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Is a Lower Price the Best Option to Increase Sales?

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Is a Lower Price the Best Option to Increase Sales?

By JimD
Published: December 13, 2010

If your sales have not recovered from the recession, you may consider lowering the price of your products or services. Recalling Economics 101, people lowering the price will increase demand; however, you need to consider all the costs of lowering your price.

There are two trains of thought for when to lower your price: try to increase demand and due to competition, both have their own dynamics and should;t be treated the same.

Lower Price to Increase Demand

  • Consider the Worth to Your Customers

    Resetting your price can be a very fine line between too much and not enough. If you do not cut your price enough, there will be no change in demand and your profits will decrease. If you cut it too much, your customers may question the quick decline.

    On a fundamental level, price is how your customers value your product or service. Customers are willing to pay more for something they really want or if the product is of a certain quality. By changing the price, you may affect the perceived worth of your product or service. Your customers may think the quality has decreased or the service may be cut.

  • Temporary or Permanent

    The first thing you will need to consider when lowering your price is if this is a short term or long term solution. If it is short term, how long will it be? The length of time is important because it will affect the psychology of your customers. For example, if you normally sell a book for $20 and you decide to make a temporary price cut to $15 and hold it there for too long, your customers may start to expect the price to be $15. When you return the price back to $20, your customers may see it as an increase in price and will expect a higher quality product.

Lower Price Due to Competition

  • Who is Your Competition?

    Knowing your competition is very important. You will need to know if you are competing with the same product and services. Does your product have a better quality? Do you provide better customer services? These types of questions will help you realize that it may be less expensive for them if they are purchasing lower quality products and providing no customer service. If that is the case, lowering your price will hurting you more than your competition.

    Many larger businesses can negotiate lower costs due to economies of scale and they may be paying less for the same product. This is how big box stores can continually cut their prices. Another thing to consider is that some larger stores have products that are used simply to get a customer in the door. They will take a loss because the customers will buy other items. This is risky for a smaller business that might not have the same selection of products and services.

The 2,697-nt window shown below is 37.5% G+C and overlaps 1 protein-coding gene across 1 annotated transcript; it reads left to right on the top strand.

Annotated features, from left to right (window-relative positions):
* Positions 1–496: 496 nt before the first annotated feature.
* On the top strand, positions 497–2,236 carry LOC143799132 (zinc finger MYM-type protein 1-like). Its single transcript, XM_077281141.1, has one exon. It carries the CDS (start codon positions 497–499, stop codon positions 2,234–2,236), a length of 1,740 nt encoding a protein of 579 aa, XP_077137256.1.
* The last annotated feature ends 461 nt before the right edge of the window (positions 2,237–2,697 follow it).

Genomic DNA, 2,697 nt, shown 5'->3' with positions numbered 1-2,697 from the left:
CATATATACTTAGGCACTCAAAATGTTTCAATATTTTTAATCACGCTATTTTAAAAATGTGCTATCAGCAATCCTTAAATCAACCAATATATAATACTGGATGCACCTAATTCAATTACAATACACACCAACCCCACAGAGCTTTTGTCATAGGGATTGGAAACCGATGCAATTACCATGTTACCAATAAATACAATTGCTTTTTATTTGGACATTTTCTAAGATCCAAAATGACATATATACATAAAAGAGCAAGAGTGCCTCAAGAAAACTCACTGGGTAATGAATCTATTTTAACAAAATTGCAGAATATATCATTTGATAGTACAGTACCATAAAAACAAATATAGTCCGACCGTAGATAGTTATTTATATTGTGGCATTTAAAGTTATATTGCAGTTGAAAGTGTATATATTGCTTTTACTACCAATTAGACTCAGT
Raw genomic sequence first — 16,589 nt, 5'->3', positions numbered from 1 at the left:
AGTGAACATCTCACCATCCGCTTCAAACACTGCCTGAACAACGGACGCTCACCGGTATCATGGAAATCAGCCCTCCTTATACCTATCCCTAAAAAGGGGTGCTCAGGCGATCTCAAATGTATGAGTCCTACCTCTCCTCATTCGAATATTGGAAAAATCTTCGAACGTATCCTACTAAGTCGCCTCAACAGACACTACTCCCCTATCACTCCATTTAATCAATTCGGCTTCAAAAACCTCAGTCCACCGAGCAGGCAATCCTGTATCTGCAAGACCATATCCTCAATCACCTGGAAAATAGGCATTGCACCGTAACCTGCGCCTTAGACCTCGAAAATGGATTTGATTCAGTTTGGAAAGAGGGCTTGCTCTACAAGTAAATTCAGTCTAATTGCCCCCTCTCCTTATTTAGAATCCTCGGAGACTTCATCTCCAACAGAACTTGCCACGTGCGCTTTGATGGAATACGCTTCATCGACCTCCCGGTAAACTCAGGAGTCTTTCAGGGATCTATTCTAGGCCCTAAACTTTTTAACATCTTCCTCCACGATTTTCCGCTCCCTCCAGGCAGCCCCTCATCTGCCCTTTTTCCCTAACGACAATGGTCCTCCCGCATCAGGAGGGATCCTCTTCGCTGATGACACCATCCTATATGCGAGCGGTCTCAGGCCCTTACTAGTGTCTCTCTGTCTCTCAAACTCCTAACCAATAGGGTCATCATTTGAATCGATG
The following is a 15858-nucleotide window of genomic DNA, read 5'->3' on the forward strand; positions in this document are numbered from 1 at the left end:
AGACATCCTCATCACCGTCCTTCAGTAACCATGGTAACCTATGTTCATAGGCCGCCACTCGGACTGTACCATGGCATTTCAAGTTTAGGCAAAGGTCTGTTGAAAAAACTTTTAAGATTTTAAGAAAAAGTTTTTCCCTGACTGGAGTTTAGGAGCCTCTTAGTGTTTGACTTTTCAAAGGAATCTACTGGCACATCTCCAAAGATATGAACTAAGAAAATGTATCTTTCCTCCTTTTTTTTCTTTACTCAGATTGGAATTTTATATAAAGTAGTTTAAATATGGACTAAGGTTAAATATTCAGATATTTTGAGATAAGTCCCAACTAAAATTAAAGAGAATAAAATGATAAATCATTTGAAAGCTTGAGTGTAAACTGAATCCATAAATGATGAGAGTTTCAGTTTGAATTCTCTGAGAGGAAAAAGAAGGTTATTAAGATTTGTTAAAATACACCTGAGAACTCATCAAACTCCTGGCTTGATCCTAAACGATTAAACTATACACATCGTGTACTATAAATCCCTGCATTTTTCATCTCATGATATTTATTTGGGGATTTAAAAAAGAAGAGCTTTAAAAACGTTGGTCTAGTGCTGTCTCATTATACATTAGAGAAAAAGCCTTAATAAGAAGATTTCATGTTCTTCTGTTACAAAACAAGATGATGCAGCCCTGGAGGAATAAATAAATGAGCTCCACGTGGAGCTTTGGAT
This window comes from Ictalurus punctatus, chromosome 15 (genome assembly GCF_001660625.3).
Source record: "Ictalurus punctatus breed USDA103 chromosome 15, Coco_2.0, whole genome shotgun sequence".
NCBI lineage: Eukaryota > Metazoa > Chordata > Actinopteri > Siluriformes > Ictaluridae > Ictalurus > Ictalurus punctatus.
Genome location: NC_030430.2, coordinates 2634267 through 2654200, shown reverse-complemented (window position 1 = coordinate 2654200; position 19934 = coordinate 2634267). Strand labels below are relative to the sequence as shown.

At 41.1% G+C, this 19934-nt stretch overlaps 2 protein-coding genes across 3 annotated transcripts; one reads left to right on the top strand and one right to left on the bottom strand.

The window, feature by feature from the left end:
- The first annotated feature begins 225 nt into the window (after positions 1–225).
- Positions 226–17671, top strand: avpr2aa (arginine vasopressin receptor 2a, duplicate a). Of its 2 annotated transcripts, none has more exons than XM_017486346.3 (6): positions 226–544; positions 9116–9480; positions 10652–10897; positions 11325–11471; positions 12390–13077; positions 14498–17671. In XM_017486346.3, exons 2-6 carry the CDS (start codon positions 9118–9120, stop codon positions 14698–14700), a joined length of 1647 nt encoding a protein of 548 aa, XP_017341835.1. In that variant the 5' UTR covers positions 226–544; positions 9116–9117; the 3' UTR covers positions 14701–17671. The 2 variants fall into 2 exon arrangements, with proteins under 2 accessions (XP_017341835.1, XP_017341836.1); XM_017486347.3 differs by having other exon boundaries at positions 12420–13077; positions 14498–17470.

• Do You Want a Pricing War?

    Getting into a pricing war can be extremely dangerous and end up hurting both businesses. If your business counters their lower price with an even lower price and that continues, you will just continue to eat away at your profit margins. Depending on how diversified you are, this may cripple your entire business.

Consider Your Profit Margins
Whichever reason you choose to lower your prices, recalculating all your profit margins is important. You should consider your profits after lowering the price and quantity increase, staying constant, and continuing to dwindle. This way you can be prepared for all scenarios and have your exit plan for each planned if they do not go according to plan.

Again, considering the small business owner who cut the price of his book by $5, he needs to look at his projected increase in demand and see if he covers the decrease in profit margin. If everything stays the same and there was no change in demand, he will simply lose the $5 per book.

Cutting your price can be a risky endeavor and you should consider how it would affect your bottom line and future price models. It can get very confusing for a customer if the product is staying the same, but the price fluctuates. If you feel you are in a bind to compete, examine all your options before you make any drastic decisions.

If you have additional questions about how to price your products and services, post them on the discussion boards.

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About the Author:

Jim

Comments:

Now business must always fierce competition. We should seek to understand the business category, the market to make the best business methods.
Lots of company that struggled during the recession even our company and like the others we learn a lot from this recession and thanks for sharing this info I really learn a lot.
I know but internet is a Place which can break all the barriers of the Recession.
Lowest prices mean a pricing war. Only the giants like the fortune 500's can be sustainable. This leaves leaner margins for the small guys. Competition will always exist. The real question is what value is received?
One thing I would like to mention, is that a low price, allows your customers to give you a try. It makes it easier to get started. Wither that or or heavy marketing, and the marketing costs a lot.
Great article and very helpful. Its important not to devalue the work you are doing also, Im a big believer in that you get what you pay for.
It depends what kind of product you are selling, If you are selling something that is high in competition, then the best thing to do is beat your competitors prices and you don't just need to beat there price but you need to beat there service and stand out from the others.

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